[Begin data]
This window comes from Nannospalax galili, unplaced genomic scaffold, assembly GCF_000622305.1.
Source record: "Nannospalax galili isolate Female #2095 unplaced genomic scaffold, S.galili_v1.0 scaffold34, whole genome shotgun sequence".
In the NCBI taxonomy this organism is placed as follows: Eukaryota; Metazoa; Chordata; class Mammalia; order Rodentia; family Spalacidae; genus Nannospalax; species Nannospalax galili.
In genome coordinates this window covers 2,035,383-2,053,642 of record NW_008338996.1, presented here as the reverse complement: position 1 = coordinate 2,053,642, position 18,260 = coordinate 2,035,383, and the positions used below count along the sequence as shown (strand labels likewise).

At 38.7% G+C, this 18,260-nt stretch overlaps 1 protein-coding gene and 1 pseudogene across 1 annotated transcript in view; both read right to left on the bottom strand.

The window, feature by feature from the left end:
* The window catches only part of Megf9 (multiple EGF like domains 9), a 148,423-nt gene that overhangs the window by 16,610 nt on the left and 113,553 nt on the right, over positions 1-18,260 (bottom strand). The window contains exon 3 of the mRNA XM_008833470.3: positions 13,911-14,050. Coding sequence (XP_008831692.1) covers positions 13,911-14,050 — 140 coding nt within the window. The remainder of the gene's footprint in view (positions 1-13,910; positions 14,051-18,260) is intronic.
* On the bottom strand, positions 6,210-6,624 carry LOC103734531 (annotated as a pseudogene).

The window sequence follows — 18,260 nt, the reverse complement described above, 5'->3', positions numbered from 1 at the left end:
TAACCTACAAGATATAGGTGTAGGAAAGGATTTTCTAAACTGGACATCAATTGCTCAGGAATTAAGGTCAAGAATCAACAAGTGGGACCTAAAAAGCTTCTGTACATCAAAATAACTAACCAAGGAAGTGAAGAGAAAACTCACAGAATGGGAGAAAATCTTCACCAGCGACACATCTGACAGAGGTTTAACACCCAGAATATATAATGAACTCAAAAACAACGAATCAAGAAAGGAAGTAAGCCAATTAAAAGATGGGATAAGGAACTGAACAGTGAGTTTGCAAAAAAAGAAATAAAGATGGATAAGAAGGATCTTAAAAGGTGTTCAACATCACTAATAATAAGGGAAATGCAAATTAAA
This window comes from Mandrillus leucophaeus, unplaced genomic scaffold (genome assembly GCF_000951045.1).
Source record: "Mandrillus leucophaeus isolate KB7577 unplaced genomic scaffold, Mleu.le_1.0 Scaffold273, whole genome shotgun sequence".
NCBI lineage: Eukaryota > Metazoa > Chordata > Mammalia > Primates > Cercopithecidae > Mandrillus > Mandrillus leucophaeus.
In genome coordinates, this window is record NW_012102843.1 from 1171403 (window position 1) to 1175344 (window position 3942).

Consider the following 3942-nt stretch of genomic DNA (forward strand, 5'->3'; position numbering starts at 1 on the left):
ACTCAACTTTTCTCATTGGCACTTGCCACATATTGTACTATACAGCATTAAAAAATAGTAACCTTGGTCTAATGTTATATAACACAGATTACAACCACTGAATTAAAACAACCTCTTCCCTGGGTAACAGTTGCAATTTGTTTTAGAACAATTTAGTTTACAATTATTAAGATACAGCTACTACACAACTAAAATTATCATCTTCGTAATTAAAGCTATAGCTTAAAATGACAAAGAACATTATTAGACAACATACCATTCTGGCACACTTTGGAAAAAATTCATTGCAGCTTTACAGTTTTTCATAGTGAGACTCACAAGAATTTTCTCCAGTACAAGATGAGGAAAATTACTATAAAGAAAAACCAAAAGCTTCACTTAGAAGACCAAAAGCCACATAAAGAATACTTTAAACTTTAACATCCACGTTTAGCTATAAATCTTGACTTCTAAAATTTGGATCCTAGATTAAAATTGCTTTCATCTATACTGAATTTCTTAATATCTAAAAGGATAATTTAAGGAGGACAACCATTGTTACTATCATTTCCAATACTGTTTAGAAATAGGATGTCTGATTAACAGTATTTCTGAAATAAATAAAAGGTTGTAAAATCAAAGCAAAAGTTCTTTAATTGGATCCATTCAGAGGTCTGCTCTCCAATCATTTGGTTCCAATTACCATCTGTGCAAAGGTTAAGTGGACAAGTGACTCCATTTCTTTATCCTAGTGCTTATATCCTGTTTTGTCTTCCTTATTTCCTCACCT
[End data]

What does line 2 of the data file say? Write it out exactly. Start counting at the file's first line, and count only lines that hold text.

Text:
Source record: "Nannospalax galili isolate Female #2095 unplaced genomic scaffold, S.galili_v1.0 scaffold34, whole genome shotgun sequence".